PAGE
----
Carol Browne has a full-time job as a visiting registered nurse. But since December, whenever the call came to volunteer to administer COVID-19 vaccinations all across Delaware, the 53-year-old woman never hesitated.
Mary Kampman is also a working nurse. But twice she has driven 90 minutes each way from her home in Selbyville to put shots in arms during mass vaccination events at Dover International Speedway.
Browne and Kampman are members of the Delaware Medical Reserve Corps, a group of about 3,600 medical and non-medical volunteers whose collective efforts are a key reason why Delaware can inoculate thousands of people at a single location in one day.
Delaware’s big dosing events are staffed by dozens of paid members of the state Division of Public Health, National Guard and Department of Transportation.
But when drivers pull up to the large canvas tents to get their shots, chances are it’s a nurse volunteer wielding the needle. Some are retired but many are volunteering during their time off from nursing jobs at hospitals, long-term care facilities, doctor’s office and other settings.
Fellow reserve corps members also organize and keep track of the doses, process paperwork, input data and monitor recipients after their shot, among other duties. About 50 reservists attend each state event.
All serve without pay. For their efforts, they receive a boxed lunch and the gratitude of state leaders.
“The goodwill of the volunteers is absolutely incredible,” said Elle Hammond, a public health planner who oversees the corps in conjunction with the University of Delaware. “There are a lot of people that could be getting paid quite a bit of money to be doing this.”
‘Couldn’t run these events without the volunteers’
Since its inception 15 years ago, members have performed tasks such as helping with flu clinics and public health education outreach. Last year they set up a potential shelter after tornadoes spawned by Tropical Storm Isaias struck parts of New Castle County.
But their main mission is preparing and responding to large-scale public health emergencies, of which none has been bigger or more devastating than the pandemic. So volunteering at the mass coronavirus vaccination events is an unprecedented mobilization, Hammond told WHYY.
The state “recognizes that they couldn’t run these events without the volunteers. And some of them have been extremely challenging,” she said.
Hammond recalled one weekend over the winter.
“It was cold, below freezing, like the vaccine was cold, the computers were cold and they were willing to stand out there and help people for hours on end,’’ Hammond said. “And they still come back and help us now.”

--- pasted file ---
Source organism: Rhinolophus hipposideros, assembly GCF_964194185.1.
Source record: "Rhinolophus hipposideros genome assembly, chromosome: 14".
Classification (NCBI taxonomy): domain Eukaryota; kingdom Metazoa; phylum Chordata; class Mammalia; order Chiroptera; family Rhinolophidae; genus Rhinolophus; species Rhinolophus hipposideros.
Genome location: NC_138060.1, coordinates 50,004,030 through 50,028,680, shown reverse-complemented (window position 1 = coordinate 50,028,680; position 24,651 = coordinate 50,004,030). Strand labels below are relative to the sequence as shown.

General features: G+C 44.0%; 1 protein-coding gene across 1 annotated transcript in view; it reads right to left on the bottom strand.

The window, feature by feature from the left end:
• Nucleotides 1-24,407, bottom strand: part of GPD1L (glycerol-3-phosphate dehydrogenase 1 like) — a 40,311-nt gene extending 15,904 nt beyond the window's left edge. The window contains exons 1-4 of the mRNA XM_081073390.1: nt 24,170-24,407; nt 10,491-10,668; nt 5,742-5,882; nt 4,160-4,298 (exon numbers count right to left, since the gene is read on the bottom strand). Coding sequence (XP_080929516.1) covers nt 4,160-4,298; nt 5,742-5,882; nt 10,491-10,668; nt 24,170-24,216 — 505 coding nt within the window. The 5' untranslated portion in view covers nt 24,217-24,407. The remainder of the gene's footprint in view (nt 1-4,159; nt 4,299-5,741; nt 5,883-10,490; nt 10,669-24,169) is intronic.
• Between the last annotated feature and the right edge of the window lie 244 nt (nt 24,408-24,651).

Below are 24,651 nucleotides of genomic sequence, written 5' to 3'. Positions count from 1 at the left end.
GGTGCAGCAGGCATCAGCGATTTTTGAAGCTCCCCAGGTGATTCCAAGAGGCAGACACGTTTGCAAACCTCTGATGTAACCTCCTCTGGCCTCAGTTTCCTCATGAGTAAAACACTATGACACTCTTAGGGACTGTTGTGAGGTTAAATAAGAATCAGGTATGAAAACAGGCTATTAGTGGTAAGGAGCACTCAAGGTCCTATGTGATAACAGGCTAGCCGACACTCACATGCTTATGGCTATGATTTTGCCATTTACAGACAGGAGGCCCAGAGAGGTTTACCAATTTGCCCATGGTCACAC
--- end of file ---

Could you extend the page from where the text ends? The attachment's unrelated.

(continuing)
A.J. Schall, who oversees the vaccinations as director of the Delaware Emergency Management Agency, says the state could “absolutely not” conduct vaccinations on such a large scale without the volunteer corps.
“You could say it’s Disaster Management 101,” Schall said. “We always say it starts at local and ends local. And whether it’s a house fire where the community rallies around somebody or something like this where we have to vaccinate over 700,000 people, the state can only do so much. The counties can only do so much. The federal government can only do so much.”
Browne, who lives in Smyrna, says she’s lost track of the number of events she’s worked at, but says it’s at least a dozen.
“Oh my goodness,’’ said Browne, who is also a U.S. Army reservist. “I have done events in the Wilmington area, in Dover area, in Delaware City. I have done hundreds and hundreds of vaccines since we started.”
Browne says it’s her duty as a citizen.
“I just really wanted to be able to give something back,” she said. “I feel like I have so much. And when I say that I don’t mean financial, but I’m healthy and I want to be able to give, to reach out to our local communities. I know that a lot of people want the vaccine and I want to be able to do my part.”
Kampman has worked two events in Dover, and says she’s just a cog in what she calls the “production” line . Her reward, besides the camaraderie of staff and volunteers in the tent, is seeing the relief on vaccine recipient’s faces.
“Everybody seems so grateful just to get their shots. I mean, it’s just amazing.”
Kampman could give shots through her paid job, but said she would rather do her part by volunteering to make the public safer.
“One of my neighbors got pretty sick with COVID,’’ she said. “You really feel bad for the people who are getting it. And the fact that we can help prevent it is wonderful.”
Hammond says she’s working with Gov. John Carney’s office to get special recognition for these critical volunteers.
“Every time I send out an invitation that says, ‘hey, we need people on such and such a date,’ I get dozens of responses with a minute sometimes,’’ Hammond said.
“It is just phenomenal. When you look at some of the people, they come back again and again. They have just knocked it out of the water.”
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